“Hajj is for older people,”
“You should go for Hajj once you are married, with your husband,”
“Once you go for Hajj, that’s it, no more fun, you have to change,”
Throughout my teens I didn’t really reflect a great deal on Hajj, but my ideas were shaped by these views I often heard from others. Hajj was something older people did, the ultimate goal to achieve once I had finished my studies, established a career, got married and the kids were grown up. The thought of going for Hajj scared me, being with millions of people and potentially getting crushed, but I also had this feeling that I had to go through some kind of major transformation and could no longer be ‘Me.’ No way was I ready for that.
In my early 20s, I went through a turning point in my relationship with Allah (swt). I would spend hours reading Hadith about the Day of Judgement, and Afterlife. All I wanted was to turn over a new leaf. And it was during this period of reflection that I made the promise to perform Hajj before I leave this world. I hadn’t envisaged going anytime soon, but I felt I had to go at some point.
My dad made a trip in 2002, and he suggested I could go as well, but I didn’t feel ready. Finances aside, I was still finding myself spiritually; I just wasn’t mentally prepared at that point to make the journey.
But gradual changes began to take place; Alhamdullilah, within a year I started wearing the hijab, and the following year, I made my first trip for Umrah with my dad. Having that experience gave me the urge to fulfil my Hajj promise.
So in 2005, my dad announced he was going with a group of friends. At the time, I had a full time job, and just thought, “What’s stopping me from going?” Alhamdullilah, I had the money, could get time off work, and had someone to go with. So I made the decision to go – as a single woman in my 20s.
I won’t say too much about my pre-Hajj preparation, but suffice to say, I tried to read as much as I could, and seek advice from those with knowledge. The one revelation for me was discovering that women didn’t need to wear all white!
The particular package we had, meant we were to spend the first 9 days in Madinah. The first piece of advice I would give to anyone is, where possible try to go to Makkah first, do the Hajj, and then go to Madinah. Madinah was really cold then as it was December, and most of us ended up with colds and chest infections, so energy levels were really low by the time we got to Makkah. Nevertheless, being in Madinah for such a long period of time was such a blessing.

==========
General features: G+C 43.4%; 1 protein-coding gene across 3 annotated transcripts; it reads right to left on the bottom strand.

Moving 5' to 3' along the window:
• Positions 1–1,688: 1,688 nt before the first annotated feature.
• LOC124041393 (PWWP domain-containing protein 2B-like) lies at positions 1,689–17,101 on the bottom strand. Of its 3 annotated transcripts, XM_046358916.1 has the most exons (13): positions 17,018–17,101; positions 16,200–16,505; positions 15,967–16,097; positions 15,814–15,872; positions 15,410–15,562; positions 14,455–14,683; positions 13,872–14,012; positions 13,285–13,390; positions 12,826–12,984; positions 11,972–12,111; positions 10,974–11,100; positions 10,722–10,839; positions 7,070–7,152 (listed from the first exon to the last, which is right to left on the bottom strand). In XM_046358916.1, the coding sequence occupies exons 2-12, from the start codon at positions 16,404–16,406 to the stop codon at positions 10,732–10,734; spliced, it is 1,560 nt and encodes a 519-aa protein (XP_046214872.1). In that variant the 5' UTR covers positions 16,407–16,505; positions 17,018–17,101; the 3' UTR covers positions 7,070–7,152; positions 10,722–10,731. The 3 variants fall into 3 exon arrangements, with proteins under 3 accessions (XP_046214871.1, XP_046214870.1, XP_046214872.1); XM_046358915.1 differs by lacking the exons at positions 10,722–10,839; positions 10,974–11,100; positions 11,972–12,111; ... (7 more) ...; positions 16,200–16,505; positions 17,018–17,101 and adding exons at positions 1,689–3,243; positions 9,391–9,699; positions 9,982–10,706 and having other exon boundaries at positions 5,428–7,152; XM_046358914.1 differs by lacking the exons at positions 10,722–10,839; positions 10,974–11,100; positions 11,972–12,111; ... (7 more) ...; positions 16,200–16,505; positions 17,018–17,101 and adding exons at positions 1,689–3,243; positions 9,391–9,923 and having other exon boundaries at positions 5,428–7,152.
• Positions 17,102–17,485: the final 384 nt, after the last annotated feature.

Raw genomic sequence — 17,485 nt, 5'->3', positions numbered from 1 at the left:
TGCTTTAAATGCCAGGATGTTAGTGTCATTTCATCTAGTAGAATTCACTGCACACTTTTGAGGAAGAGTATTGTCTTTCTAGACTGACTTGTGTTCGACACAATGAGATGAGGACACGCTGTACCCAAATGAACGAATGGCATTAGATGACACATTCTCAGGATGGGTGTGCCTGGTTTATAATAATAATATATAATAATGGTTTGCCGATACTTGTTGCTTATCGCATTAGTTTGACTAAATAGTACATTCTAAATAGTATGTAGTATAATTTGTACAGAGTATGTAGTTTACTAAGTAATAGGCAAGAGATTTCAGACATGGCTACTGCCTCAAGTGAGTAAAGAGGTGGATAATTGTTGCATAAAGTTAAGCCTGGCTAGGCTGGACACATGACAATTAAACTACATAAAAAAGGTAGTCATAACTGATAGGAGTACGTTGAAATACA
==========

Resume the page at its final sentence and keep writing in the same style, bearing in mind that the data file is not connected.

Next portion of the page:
So then we made our way to Makkah (going into ihram en route), and stayed in a place called Aziziyah, on the outskirts of the city. This was our base initially; from there we travelled to Mina and then went on to perform the various rituals.
There are countless stories to share with you all, some emotional and amazing moments, and some very unpleasant, testing, but in hindsight, humorous experiences too. Individuals getting lost (in one case for 3 days), my dad collapsing with dehydration and me screaming hysterically, tensions and conflict as arrangements were not going to plan. As for me, well I managed to fall into a ditch and twist my ankle on returning back to Aziziyah, toppled over in the Rawdah (an area within the Prophet’s (saw) masjid) as a woman became so overcome with emotion she collapsed in tears on me, and then proceeded to grab my burka. And, my altercation with a man, who objected to me praying in front of him at Masjid Al Haram, even though I couldn’t physically move due to the sheer volume of people and the Adhan for Maghrib had just been given. Let’s just say it was an awkward moment.
But it wasn’t all pain and horror; there was so much joy and emotion. To this day, I still struggle to really convey what I experienced as I went through all the rituals, praying and shedding tears on the Day of Arafah, begging Allah (swt) for His forgiveness. One memory that will never leave me is when I was pushing my dad in a wheelchair around the first floor of Masjid Al- Haram, and a lady looked at me, pointing to my dad, and said, “Father?” I replied, “Yes,” and she pointed to the sky and said, “Thawab” (reward). That incident still brings tears to my eyes.
Hajj tested me in so many ways, and I always tell people how much sabr (patience) is needed. You will deal with so many situations, and different types of people, and you just have to learn to let go of things. But my main advice is not to delay Hajj – if you have the money and means, make the intention and go. Life is short, and I’ve seen people who had the intention, but delayed and then sadly ill health and other circumstances took over. Can any of us guarantee to see another year?
I wouldn’t have believed it if anyone told me in my teens I would be going for Hajj in my 20s. But it has to be one of the best decisions I’ve made. And I take huge comfort in the fact that it was ultimately Allah’s (swt) Will that I was to go at that point in my life. And am I having ‘less fun’ as a result? I’m still ‘Me’ to some extent, but my life has changed, and definitely for the better Alhamdullilah.
May Allah (swt) grant me the opportunity to perform Hajj again, and may He grant those who have never been, the chance to experience this amazing journey inshaAllah. Ameen.
About The Author
Monira Ahmed is a UK based careers professional, blogger and recent winner of a national careers award. She has a passion for helping others, especially Muslim women, achieve their potential and career goals. You can follow her on her blog Buy Alprazolam In Australia.